LOCAL NEWS

Ross: How Jackson’s water crisis reflects Seattle’s infrastructure

Sep 1, 2022, 7:10 AM | Updated: 7:15 am
People fish in the Pearl River near the spillway on August 31, 2022 in Jackson, Mississippi. Jackso...
People fish in the Pearl River near the spillway on August 31, 2022 in Jackson, Mississippi. Jackson, Mississippi, the state’s capital, is currently struggling with access to safe drinking water after disruption at a main water processing facilty. (Photo by Brad Vest/Getty Images)
(Photo by Brad Vest/Getty Images)

Jackson, Mississippi is a long way from here – both physically and historically.

There are many reasons behind its water crisis: global warming, lousy maintenance, and, of course, its racial history, which saw the richer white population moving out years ago to escape desegregation, and never returning, taking most of the tax base with them.

But whatever the reasons, we are witnessing the State Capitol of Mississippi, a city the size of Bellevue, running out of water. In America. In 2022.

There’s plenty of blame to go around, but blame cannot hydrate you.

So my philosophy is to assume things will go wrong and try to be ready.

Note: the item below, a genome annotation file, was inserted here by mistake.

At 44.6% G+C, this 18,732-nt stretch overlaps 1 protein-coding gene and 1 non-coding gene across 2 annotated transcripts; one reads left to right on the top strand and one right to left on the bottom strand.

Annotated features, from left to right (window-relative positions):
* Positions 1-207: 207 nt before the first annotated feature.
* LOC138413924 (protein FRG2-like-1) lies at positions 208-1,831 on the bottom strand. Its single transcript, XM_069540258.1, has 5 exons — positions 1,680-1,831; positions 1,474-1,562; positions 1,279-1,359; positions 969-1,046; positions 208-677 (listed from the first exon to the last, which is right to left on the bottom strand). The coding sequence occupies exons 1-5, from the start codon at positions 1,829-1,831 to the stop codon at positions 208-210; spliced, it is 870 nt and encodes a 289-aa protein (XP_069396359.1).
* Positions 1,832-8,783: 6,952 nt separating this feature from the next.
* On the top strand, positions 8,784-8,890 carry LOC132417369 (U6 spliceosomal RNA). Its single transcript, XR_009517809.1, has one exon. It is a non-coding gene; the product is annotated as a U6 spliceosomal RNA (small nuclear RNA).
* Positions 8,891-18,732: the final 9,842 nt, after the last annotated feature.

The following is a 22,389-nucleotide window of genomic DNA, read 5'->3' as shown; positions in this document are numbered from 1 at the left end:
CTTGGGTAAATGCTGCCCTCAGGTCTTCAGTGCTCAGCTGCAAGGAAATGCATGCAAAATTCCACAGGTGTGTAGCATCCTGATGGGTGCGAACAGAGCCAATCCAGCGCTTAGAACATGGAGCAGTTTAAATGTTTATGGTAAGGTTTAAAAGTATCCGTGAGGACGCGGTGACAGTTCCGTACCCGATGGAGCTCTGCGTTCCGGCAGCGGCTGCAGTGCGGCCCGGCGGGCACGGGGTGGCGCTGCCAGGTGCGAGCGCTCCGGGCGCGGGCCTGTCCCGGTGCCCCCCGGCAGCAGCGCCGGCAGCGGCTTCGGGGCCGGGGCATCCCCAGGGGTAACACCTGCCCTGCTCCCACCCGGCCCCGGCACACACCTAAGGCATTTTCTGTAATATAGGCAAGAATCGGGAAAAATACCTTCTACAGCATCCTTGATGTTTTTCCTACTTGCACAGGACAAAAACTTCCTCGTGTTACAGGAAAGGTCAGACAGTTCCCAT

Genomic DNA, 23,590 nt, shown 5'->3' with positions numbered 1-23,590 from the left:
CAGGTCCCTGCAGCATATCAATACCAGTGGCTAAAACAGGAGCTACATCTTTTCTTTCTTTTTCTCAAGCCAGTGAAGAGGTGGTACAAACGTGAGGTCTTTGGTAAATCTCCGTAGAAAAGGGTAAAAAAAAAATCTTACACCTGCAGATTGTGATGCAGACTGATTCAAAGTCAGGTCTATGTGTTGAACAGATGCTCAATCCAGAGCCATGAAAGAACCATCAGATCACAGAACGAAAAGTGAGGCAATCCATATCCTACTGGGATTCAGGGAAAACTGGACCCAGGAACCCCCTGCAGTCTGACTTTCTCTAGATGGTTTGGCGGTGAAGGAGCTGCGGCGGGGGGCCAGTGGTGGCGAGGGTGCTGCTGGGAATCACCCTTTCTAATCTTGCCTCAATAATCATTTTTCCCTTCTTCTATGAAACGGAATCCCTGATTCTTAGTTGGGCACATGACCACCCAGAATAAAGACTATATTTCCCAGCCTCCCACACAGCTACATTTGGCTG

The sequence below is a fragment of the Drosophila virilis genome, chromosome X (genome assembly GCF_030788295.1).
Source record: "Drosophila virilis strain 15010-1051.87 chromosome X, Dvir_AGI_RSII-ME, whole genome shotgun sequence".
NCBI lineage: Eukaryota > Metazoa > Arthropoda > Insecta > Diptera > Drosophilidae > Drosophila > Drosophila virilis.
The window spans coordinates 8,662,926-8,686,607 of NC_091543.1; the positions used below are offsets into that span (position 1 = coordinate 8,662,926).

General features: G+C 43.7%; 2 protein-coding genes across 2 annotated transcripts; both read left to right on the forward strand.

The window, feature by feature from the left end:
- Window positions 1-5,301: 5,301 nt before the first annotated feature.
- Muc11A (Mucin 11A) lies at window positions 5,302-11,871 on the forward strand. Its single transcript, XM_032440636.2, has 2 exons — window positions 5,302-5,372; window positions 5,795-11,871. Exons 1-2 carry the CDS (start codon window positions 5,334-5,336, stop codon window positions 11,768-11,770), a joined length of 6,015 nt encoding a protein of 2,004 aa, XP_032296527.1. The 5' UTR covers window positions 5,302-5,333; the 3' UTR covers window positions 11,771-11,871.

All of us who live in cities are completely dependent on stuff that breaks down if it’s not maintained. Seattle is much better off than Jackson, and yet we know that all man-made systems eventually fall apart, and sometimes surprise us. Like a certain prominent bridge I’ve crossed many times. And I can’t help but think of all the invisible stuff that’s also slowly deteriorating – like water systems.

And, of course, after the earthquake – who knows.

Which is why I have the rain barrels, and why I don’t recycle juice bottles. If that sounds crazy, then call me crazy – many of you already have – but I fill those bottles with water, and I store them anywhere I can.

I admit I get a little pushback at home. Because it can be annoying to find bottles of water in closets, under sinks, on the patio, next to the bed…

But I’ve seen our emergency water plan on Mercer Island – and it’s great that we have one – but it involves people lining up at the emergency water pump where water will be dispensed from hoses.

I’d much rather just open the closet.

And seeing what happened in Mississippi, I may have to start buying bigger juice bottles.

Listen to Seattle’s Morning News weekday mornings from 5 – 9 a.m. on KIRO Newsradio, 97.3 FM. Subscribe to the podcast here.

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Ross: How Jackson’s water crisis reflects Seattle’s infrastructure